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Filtering by Tag: Indy

Controversy at the Canadian GP, Tire Wars & the Competitiveness of Indycar

Eric Graciano

#SJblog 102

JT – The Canadian Grand Prix has been the subject of controversy since the race took place. While leading the race, Ferrari’s Sebastian Vettel ran wide between Circuit Gilles Villeneuve’s Turns 3 and 4, reentering the track just in front of Lewis Hamilton’s Mercedes. After a brief evaluation of the incident, F1’s stewards gave Vettel a five-second penalty for impeding Hamilton. Hamilton crossed the finish line 2nd behind Vettel but with the five seconds applied, he was declared the winner.  

Vettel was angered by the penalty, as were fans and many current/former F1 drivers and racers from other categories who weighed in with their frustration. Ferrari has requested the FIA review the penalty. What are your thoughts?

SJ – Unfortunately, nothing is new under the sun. The one time this season so far they actually have a great race on their hands which would have been an epic battle to the end, they manage to ruin it by meddling with these random and completely inconsistent penalties. 

I know some people have come out and said the penalty was deserved because Vettel broke a rule. Strictly speaking, this may be true, but this also signifies the problem we have at the moment. Formula 1 already has far too many rules. How many more scenarios are there going to be where they will come up with a penalty instead of letting people get on with racing? If you strictly follow the rule book you could also argue that you are also allowed to change direction once on every straight, which is another stupid rule by the way, which if the argument the stewards put forward was that Vettel changed direction once he had the car under control is then negated by the next rule. Each year the rule book keeps getting thicker, with more and more rules to cover every possible scenario both on the competition side and the technical side, in parallel, as we all know only to well, the racing is getting more and more boring and sanitized. 

I’ve made my view on the random driver stewards/race control situation clear many times. I’ve been totally against it since they started it. I think they need one or two people who could be ex-drivers like Indycar has but they are the same people at every race. It’s been clear for years now that F1’s random driver steward process doesn’t work. I read someone’s argument that this system works great because they have four Stewards that alternate between the races, and five different driver stewards. To me that’s three stewards and four drivers to many! There is no way you will ever get consistency with a system like this, hence we have these random decisions in almost every race that are completely inconsistent from similar incidents that happened in an earlier race.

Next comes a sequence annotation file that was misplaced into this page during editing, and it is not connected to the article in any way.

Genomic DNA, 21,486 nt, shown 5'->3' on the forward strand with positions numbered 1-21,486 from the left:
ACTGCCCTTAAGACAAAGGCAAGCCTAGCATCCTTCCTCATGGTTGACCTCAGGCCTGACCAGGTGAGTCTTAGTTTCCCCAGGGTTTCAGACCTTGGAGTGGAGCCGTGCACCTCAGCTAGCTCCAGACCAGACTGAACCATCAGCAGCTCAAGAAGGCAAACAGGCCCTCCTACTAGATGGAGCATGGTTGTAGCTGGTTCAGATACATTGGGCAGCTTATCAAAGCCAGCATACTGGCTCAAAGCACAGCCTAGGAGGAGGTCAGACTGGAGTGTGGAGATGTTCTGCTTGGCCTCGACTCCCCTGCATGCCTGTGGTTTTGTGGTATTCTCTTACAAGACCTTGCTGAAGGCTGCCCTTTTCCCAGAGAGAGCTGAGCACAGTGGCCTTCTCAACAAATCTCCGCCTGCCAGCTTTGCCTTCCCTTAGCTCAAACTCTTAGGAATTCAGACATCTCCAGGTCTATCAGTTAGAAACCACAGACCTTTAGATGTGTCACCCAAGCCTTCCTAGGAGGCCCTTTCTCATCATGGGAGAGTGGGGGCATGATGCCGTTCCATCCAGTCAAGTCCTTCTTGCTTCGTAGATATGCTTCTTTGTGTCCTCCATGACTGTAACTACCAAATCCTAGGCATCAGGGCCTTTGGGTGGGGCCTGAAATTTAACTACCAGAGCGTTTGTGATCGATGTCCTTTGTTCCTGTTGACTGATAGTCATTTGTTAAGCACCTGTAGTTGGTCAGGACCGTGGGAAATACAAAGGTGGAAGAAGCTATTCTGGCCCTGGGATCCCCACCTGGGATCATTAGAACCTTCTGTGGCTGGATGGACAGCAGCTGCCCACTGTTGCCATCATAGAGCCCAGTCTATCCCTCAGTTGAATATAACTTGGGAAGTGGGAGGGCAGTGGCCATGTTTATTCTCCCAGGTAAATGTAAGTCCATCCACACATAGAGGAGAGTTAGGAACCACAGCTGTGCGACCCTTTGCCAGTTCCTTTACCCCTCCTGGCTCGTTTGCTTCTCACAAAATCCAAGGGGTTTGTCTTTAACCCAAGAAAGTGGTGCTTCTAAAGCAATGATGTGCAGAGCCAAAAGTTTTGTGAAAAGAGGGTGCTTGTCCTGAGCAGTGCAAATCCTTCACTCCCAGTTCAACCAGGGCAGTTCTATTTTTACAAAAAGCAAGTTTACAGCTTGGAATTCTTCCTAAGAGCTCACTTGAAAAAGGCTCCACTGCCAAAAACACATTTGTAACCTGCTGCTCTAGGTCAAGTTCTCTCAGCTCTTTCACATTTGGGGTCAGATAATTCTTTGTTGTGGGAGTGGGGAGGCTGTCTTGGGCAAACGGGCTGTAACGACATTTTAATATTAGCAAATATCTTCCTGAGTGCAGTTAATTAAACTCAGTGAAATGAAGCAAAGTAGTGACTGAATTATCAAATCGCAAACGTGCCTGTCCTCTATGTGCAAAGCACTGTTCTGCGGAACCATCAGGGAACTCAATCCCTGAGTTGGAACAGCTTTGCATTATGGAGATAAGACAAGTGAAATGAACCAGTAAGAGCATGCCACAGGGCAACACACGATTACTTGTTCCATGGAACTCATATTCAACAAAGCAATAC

It would have been so great to see Vettel and Hamilton go for a real fight to the end, as it were, Lewis was just cruising knowing that all he had to do was finish within five seconds of Vettel, a total anticlimax to what would have probably been the best race of the season.

JT – Apart from the controversy at the Canadian GP, most of the teams continue to voice the same complaint at every race. They cannot get Pirelli’s very temperature-sensitive tires to work. Only Mercedes seems to be able to make them respond consistently.

SJ –  Yes, it’s the same story over and over again up and down the pit lane. On some weekends one or other of the teams may get their car to work but they all seem to struggle apart from Mercedes which seems to have gotten a better handle on the tires than the rest. 

I think a lot of that is just resources. The more money and resources you have the more manageable it is to find a quick solution. But I find it extremely ironic – and it goes back to my “Make F1 Awesome Again” document – that here the teams are spending hundreds of millions of dollars on aerodynamic development and other elements but the bottom line is the majority of the performance comes down to the tires most of the time.